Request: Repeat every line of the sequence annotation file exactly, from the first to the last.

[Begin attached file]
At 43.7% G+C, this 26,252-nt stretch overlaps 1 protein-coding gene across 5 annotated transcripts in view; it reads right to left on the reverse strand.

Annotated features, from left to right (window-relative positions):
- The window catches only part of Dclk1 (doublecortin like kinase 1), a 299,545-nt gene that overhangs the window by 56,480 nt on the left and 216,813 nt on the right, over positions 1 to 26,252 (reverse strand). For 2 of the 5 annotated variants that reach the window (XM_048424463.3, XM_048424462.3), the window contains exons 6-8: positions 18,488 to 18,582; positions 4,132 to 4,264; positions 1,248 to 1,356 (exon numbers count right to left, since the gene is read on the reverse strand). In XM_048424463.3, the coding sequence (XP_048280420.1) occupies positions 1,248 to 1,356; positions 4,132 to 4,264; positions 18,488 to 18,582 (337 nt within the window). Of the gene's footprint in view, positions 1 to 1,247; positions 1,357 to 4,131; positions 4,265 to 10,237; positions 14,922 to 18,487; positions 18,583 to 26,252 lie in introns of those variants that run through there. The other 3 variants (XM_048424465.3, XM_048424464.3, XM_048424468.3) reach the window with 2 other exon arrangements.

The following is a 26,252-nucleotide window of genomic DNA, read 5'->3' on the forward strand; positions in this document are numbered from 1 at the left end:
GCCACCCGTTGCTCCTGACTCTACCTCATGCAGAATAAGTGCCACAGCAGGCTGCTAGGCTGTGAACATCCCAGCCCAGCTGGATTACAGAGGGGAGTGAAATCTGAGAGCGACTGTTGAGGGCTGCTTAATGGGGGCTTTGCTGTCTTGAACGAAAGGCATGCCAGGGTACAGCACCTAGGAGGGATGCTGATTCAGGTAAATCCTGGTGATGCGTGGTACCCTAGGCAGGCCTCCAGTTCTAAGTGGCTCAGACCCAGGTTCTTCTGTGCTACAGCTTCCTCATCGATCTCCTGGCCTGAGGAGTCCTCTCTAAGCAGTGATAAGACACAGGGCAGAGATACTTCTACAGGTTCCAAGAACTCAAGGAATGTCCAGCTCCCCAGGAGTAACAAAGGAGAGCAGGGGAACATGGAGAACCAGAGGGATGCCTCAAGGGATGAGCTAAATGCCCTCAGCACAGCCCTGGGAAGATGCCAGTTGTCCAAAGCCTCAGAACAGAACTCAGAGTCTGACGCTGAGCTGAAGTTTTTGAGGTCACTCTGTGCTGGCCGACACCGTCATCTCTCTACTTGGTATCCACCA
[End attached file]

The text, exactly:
At 43.7% G+C, this 26,252-nt stretch overlaps 1 protein-coding gene across 5 annotated transcripts in view; it reads right to left on the reverse strand.

Annotated features, from left to right (window-relative positions):
- The window catches only part of Dclk1 (doublecortin like kinase 1), a 299,545-nt gene that overhangs the window by 56,480 nt on the left and 216,813 nt on the right, over positions 1 to 26,252 (reverse strand). For 2 of the 5 annotated variants that reach the window (XM_048424463.3, XM_048424462.3), the window contains exons 6-8: positions 18,488 to 18,582; positions 4,132 to 4,264; positions 1,248 to 1,356 (exon numbers count right to left, since the gene is read on the reverse strand). In XM_048424463.3, the coding sequence (XP_048280420.1) occupies positions 1,248 to 1,356; positions 4,132 to 4,264; positions 18,488 to 18,582 (337 nt within the window). Of the gene's footprint in view, positions 1 to 1,247; positions 1,357 to 4,131; positions 4,265 to 10,237; positions 14,922 to 18,487; positions 18,583 to 26,252 lie in introns of those variants that run through there. The other 3 variants (XM_048424465.3, XM_048424464.3, XM_048424468.3) reach the window with 2 other exon arrangements.

The following is a 26,252-nucleotide window of genomic DNA, read 5'->3' on the forward strand; positions in this document are numbered from 1 at the left end:
GCCACCCGTTGCTCCTGACTCTACCTCATGCAGAATAAGTGCCACAGCAGGCTGCTAGGCTGTGAACATCCCAGCCCAGCTGGATTACAGAGGGGAGTGAAATCTGAGAGCGACTGTTGAGGGCTGCTTAATGGGGGCTTTGCTGTCTTGAACGAAAGGCATGCCAGGGTACAGCACCTAGGAGGGATGCTGATTCAGGTAAATCCTGGTGATGCGTGGTACCCTAGGCAGGCCTCCAGTTCTAAGTGGCTCAGACCCAGGTTCTTCTGTGCTACAGCTTCCTCATCGATCTCCTGGCCTGAGGAGTCCTCTCTAAGCAGTGATAAGACACAGGGCAGAGATACTTCTACAGGTTCCAAGAACTCAAGGAATGTCCAGCTCCCCAGGAGTAACAAAGGAGAGCAGGGGAACATGGAGAACCAGAGGGATGCCTCAAGGGATGAGCTAAATGCCCTCAGCACAGCCCTGGGAAGATGCCAGTTGTCCAAAGCCTCAGAACAGAACTCAGAGTCTGACGCTGAGCTGAAGTTTTTGAGGTCACTCTGTGCTGGCCGACACCGTCATCTCTCTACTTGGTATCCACCA